The Tale of Bobby Bobolink

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(4.9 stars; 14 reviews)

Arthur Scott Bailey, a native of the state of Vermont, wrote over forty children's books using a variety of animals, birds and even insects to entertain. The Tale of Bobby Bobolink is one of 16 stories of his Tuck-Me-In Tales series. - Summary by Larry Wilson (1 hr 44 min)


Somebody Is Expected 4:11 Read by Foon
The Latest Arrival 3:53 Read by Foon
Greetings 4:49 Read by Shasta
Singing for Some One 5:11 Read by Shasta
An Invitation 5:21 Read by Shasta
Mrs. Bobolink Consents 5:21 Read by Shasta
Passing the Test 6:04 Read by Shasta
The House in the Meadow 4:41 Read by Shasta
Johnnie Green Intrudes 5:02 Read by Shasta
Fooling Johnnie Green 4:16 Read by Shasta
Bobby's Names 3:06 Read by MartinW
Mr. Crow Is Disagreeable 3:02 Read by MartinW
Mr. Catbird's Trick 3:51 Read by Alice Hastie
Frightening Mrs. Bobolink 5:10 Read by Alice Hastie
Haying Time 4:19 Read by Alice Hastie
Mr. Frog Is Amused 4:51 Read by Alice Hastie
Turning the Tables 4:34 Read by Mitzi
Timothy Turtle's Complaint 4:04 Read by Mitzi
Bobby's Mistake 4:06 Read by James K. White
A Hermit's Advice 4:46 Read by larryhayes7
How to Take Bad News 5:16 Read by larryhayes7
A Noisy Quarrel 4:28 Read by larryhayes7
Sleepy Benjamin Bat 4:12 Read by larryhayes7


A beautiful tale

(5 stars)

Extract of the beginning: " I SOMEBODY IS EXPECTED On May Day the feathered folk in Pleasant Valley began to stop, look and listen. They were expecting somebody. "Have you seen him?" Rusty Wren asked Jolly Robin. Jolly Robin said that he hadn't; but he added that he was on the lookout. "Have you heard his song?" little Mr. Chippy inquired eagerly of Mr. Blackbird. "No!" that dusky rascal replied. "Not yet! Maybe he isn't coming here this summer." Mr. Blackbird liked to tease little Mr. Chippy. And generally when he tried to, he succeeded. "Oh! Don't say that!" Mr. Chippy exclaimed. "If I couldn't hear his gay voice I shouldn't care to spend a summer here myself." Over the meadow, beyond the stone wall where Mr. Chippy made his home in a wild grapevine, Mr. Meadowlark flew to the swampy place where the rushes grew, just to find a Red-winged Blackbird that he knew, in order to learn whether he had seen or heard the friend everybody was watching for. Perched upon a swaying last year's cattail, Mr. Red-winged Blackbird shook his head in reply. And he said that no doubt it would be a week before the looked-for arrival. "The season's a bit backward,"p. 3 Mr. Red-winged Blackbird remarked. "So I don't expect to set eyes on him to-day—though I have known him to get here as early as May Day." Mr. Meadowlark confessed that he was disappointed. "It would be a much gayer May Day," he said, "if his rollicking song rang over the meadow." "What's the matter with your own singing?" Mr. Red-winged Blackbird asked him—meaning that in his opinion Mr. Meadowlark had no reason to be ashamed of his own voice. "My song is not like his," Mr. Meadowlark answered. And he sighed as he spoke. "To be sure, some people are kind enough to say that my singing is unusually sweet. But you know yourself that there isn't a songster anywhere that can carol so joyfully as Bobby Bobolink.""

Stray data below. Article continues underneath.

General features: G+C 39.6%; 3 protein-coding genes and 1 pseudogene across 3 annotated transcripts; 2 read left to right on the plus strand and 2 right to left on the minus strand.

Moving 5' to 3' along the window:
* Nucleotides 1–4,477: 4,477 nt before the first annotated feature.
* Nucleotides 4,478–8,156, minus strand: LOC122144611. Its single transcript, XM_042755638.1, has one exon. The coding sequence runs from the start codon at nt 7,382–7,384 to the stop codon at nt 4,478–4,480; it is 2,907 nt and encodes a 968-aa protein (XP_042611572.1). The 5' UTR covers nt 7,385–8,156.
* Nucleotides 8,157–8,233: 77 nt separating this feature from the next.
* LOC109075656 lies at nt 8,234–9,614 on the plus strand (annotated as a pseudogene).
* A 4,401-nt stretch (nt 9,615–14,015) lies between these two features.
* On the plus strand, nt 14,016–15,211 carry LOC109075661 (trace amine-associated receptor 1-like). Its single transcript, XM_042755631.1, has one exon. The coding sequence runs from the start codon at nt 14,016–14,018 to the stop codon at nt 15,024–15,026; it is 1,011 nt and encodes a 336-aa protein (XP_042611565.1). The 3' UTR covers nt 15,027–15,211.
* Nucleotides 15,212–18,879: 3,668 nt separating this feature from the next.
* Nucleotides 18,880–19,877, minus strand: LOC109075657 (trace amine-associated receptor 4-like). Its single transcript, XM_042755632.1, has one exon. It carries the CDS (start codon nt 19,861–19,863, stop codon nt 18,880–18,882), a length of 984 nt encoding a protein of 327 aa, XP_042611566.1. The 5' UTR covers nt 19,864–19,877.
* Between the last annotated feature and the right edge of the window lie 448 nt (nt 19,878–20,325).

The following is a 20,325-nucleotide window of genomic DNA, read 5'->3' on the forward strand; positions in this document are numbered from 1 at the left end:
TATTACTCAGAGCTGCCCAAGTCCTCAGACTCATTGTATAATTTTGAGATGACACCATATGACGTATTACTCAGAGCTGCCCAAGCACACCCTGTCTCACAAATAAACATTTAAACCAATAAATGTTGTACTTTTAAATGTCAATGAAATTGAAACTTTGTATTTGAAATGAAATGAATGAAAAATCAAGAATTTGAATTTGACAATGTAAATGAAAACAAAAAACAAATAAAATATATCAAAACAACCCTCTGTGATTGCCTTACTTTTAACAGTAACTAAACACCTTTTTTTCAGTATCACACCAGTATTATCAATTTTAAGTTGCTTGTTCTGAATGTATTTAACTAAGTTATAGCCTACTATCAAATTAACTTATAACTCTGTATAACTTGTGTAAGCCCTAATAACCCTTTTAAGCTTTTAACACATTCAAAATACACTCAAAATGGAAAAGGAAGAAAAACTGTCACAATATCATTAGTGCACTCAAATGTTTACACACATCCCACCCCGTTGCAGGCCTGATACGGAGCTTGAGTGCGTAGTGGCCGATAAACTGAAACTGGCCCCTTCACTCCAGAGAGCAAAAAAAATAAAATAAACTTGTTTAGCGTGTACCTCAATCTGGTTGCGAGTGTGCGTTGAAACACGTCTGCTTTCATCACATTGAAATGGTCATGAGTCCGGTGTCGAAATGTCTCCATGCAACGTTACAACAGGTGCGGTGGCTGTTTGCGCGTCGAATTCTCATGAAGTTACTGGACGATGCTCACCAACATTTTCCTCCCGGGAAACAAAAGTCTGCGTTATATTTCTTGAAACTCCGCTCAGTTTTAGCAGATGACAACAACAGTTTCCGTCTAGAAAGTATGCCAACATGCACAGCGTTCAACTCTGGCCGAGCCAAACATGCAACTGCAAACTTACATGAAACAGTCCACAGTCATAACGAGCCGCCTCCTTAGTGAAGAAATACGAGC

(5 stars)

1 of my favorite books!!!!!!!!!